LOS ANGELES (Reuters) - Triple Crown winner American Pharoah was "on target" in his Breeders' Cup Classic preparation after completing his toughest workout since finishing a shocking second in the Travers Stakes at Saratoga in August.
The 3-year-old has been working out at his home track in California for longer than initially expected because of cold, wet weather over the past week in Kentucky, where he is set to end his stellar career at this month's Breeders' Cup Classic.
"He went really well," Hall of Fame trainer Bob Baffert, 62, told reporters after American Pharoah had worked seven furlongs in 1:23 flat before galloping out a mile in a rapid 1:35.40 at the Santa Anita race track in Arcadia, California on Wednesday.
"We wanted to get a strong work out of him and it looks like he handled it really well.
"He's reaching, running (and he) looked like he came back happy, so we're right on target. We put a horse out there in front of him ... Madam Aamoura ... he needed a target."
With Martin Garcia in the saddle, American Pharoah galloped straight off from the quarter mile chute and was set down approaching the five-furlong pole, well behind stablemate Madam Aamoura, a 3-year-old filly.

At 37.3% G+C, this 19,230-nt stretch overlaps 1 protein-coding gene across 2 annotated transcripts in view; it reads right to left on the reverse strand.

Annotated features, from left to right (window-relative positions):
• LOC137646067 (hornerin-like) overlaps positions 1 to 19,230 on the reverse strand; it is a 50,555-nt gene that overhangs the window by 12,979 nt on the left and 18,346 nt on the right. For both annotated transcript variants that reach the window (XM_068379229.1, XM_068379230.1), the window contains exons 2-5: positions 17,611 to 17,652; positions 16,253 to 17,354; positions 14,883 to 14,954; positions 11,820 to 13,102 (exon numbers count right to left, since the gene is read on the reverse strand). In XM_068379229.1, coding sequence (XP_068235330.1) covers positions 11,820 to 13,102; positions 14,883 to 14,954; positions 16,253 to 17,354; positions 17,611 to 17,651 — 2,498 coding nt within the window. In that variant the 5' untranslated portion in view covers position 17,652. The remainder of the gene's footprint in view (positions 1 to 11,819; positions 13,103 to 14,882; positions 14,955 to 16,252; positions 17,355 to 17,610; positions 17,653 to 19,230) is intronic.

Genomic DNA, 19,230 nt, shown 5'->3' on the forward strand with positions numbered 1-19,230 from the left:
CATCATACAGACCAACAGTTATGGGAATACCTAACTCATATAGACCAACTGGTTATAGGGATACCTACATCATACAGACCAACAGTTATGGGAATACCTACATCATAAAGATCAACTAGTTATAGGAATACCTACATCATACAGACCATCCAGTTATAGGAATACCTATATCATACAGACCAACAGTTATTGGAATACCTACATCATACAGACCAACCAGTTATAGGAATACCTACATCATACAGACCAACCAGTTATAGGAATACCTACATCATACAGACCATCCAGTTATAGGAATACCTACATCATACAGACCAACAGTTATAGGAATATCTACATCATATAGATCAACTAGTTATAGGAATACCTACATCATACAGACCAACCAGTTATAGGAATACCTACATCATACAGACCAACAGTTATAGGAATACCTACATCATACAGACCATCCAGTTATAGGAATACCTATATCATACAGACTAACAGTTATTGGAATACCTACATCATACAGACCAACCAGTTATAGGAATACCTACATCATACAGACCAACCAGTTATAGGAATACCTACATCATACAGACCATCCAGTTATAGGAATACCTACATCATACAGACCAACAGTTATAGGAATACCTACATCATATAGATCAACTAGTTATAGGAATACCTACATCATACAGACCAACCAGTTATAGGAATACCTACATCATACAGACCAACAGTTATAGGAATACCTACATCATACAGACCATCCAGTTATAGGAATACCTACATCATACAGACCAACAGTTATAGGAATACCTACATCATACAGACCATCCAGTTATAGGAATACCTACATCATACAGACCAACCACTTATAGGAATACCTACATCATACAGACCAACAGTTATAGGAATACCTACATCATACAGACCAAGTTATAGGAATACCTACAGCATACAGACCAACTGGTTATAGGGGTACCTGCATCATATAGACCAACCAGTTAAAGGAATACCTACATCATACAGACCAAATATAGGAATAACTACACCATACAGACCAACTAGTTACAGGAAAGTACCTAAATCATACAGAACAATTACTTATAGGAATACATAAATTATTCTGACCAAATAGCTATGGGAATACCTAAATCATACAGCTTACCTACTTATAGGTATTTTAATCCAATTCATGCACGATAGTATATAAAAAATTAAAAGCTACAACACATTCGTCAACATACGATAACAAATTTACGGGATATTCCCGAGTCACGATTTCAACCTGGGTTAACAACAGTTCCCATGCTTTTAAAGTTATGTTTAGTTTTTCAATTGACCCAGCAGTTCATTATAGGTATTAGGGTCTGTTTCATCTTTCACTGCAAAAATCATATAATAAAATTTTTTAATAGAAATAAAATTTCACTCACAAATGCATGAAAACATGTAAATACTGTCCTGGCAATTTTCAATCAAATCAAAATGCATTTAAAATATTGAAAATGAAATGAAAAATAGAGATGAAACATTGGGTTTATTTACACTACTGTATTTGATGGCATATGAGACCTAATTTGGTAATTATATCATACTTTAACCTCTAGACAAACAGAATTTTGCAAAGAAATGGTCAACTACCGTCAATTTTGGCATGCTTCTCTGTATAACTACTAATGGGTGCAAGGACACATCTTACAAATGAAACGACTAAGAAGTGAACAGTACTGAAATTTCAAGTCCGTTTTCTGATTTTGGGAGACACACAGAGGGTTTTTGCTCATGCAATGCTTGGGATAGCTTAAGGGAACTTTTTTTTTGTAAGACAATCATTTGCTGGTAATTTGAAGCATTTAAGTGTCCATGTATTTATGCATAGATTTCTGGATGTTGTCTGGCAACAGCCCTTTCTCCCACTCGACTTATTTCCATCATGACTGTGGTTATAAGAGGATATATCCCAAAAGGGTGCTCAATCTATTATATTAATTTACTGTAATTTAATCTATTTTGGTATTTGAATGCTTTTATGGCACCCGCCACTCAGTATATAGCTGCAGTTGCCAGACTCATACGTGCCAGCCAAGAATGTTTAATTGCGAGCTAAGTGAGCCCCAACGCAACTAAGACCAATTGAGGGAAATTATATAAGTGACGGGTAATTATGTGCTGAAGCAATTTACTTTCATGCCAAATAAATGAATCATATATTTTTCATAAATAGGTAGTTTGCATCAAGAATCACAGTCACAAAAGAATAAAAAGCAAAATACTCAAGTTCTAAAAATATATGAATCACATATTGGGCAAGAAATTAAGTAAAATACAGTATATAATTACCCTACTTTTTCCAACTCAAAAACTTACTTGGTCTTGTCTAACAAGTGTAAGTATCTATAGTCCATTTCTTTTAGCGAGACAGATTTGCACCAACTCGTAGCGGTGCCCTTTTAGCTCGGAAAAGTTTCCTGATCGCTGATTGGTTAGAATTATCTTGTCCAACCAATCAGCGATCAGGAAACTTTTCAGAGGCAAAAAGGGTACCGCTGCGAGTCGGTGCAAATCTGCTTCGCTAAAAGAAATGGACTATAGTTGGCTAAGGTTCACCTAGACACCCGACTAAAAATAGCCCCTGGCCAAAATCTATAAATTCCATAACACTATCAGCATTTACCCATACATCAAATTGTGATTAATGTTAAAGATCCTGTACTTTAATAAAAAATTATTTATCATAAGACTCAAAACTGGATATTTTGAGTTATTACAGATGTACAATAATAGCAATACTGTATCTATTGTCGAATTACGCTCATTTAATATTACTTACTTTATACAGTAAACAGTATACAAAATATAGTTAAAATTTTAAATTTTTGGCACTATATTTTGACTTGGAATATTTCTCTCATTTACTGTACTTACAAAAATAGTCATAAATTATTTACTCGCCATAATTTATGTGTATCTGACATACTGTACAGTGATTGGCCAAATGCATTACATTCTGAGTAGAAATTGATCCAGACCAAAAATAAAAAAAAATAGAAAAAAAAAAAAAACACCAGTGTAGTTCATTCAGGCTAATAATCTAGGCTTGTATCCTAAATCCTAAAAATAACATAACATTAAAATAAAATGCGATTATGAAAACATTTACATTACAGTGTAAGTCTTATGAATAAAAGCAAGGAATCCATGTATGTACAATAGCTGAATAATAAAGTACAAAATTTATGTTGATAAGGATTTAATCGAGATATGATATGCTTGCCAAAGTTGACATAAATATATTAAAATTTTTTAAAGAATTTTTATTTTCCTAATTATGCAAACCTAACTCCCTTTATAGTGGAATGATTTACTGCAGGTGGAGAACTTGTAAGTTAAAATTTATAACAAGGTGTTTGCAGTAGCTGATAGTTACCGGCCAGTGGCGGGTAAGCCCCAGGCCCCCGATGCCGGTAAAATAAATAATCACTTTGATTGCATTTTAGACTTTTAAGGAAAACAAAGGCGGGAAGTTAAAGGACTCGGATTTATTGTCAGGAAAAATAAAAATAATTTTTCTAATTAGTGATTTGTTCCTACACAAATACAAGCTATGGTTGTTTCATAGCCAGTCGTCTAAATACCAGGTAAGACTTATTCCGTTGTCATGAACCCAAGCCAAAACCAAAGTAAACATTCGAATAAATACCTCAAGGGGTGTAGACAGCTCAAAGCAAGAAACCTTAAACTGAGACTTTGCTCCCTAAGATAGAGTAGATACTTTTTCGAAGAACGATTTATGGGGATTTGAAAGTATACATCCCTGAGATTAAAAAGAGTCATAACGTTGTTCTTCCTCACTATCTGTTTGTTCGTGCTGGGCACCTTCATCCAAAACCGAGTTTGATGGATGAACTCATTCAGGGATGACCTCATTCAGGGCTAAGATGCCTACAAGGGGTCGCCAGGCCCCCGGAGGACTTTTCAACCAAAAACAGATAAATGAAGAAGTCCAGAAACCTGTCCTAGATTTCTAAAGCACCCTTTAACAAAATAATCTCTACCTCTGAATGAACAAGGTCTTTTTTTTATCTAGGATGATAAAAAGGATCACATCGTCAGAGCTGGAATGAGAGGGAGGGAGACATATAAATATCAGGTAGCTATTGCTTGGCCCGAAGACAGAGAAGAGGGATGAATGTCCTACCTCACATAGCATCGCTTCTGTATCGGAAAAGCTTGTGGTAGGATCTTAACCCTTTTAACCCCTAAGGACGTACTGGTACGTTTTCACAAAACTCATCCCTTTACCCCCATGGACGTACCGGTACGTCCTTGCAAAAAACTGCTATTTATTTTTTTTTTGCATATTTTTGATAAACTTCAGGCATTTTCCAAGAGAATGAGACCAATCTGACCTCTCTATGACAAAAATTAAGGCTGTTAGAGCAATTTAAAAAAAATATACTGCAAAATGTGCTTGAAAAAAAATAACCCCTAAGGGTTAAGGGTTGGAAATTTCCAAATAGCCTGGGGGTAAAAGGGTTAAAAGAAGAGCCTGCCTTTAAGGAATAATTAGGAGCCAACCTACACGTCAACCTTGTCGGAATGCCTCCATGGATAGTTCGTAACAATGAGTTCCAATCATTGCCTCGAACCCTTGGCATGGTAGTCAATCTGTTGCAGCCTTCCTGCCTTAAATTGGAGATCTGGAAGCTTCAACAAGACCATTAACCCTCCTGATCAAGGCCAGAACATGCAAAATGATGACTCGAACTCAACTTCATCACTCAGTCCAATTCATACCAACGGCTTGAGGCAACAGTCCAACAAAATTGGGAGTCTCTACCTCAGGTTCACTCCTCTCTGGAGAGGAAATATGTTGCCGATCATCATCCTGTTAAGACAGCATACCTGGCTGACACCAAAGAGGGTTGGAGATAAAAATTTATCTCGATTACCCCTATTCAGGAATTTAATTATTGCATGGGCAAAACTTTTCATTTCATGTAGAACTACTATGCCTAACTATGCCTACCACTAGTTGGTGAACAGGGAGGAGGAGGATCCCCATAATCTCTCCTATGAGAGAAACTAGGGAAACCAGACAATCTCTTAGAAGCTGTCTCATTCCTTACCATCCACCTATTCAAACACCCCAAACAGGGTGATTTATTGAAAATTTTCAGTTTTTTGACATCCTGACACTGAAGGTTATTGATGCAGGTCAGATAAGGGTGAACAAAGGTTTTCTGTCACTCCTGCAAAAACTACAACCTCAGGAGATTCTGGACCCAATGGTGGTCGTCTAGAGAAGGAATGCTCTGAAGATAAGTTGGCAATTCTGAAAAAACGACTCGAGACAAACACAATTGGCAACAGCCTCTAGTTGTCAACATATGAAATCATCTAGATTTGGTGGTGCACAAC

American Pharoah then zipped through splits of 12.20, 24.00, 35.00, 47.00, 59.80 and 1:11.40.
"This is the first time since the Aug. 29 Travers that he's let this horse roll," said highly respected private clocker Gary Young. "The previous works here were maintenance works.
"This was serious. He started out about seven lengths behind the target and he went by the target like a freight train by a hobo at the three sixteenths. He looked good throughout."
Baffert had initially planned to ship American Pharoah to Kentucky well ahead of the Oct. 31 Breeders' Cup Classic, which will be run at Keeneland in Lexington.
However, uncertain weather in the Bluegrass State caused Baffert to keep his prized colt in Arcadia "until the 25th or 27th (of October)," the trainer said.
American Pharoah entered the pantheon of U.S. thoroughbred racing's all-time greats by winning the Belmont Stakes wire-to-wire in June to become the first horse to capture the coveted 'Triple Crown' in nearly four decades.
In winning a seventh straight race, American Pharoah became the 12th horse and first since Affirmed in 1978 to sweep the Kentucky Derby, Preakness Stakes and Belmont Stakes.
After making his farewell racing performance in the Breeders' Cup Classic, the muscular son of 2009 Kentucky Derby runner-up Pioneer of the Nile will then retire to stud.
(Reporting by Mark Lamport-Stokes; Editing by Frank Pingue)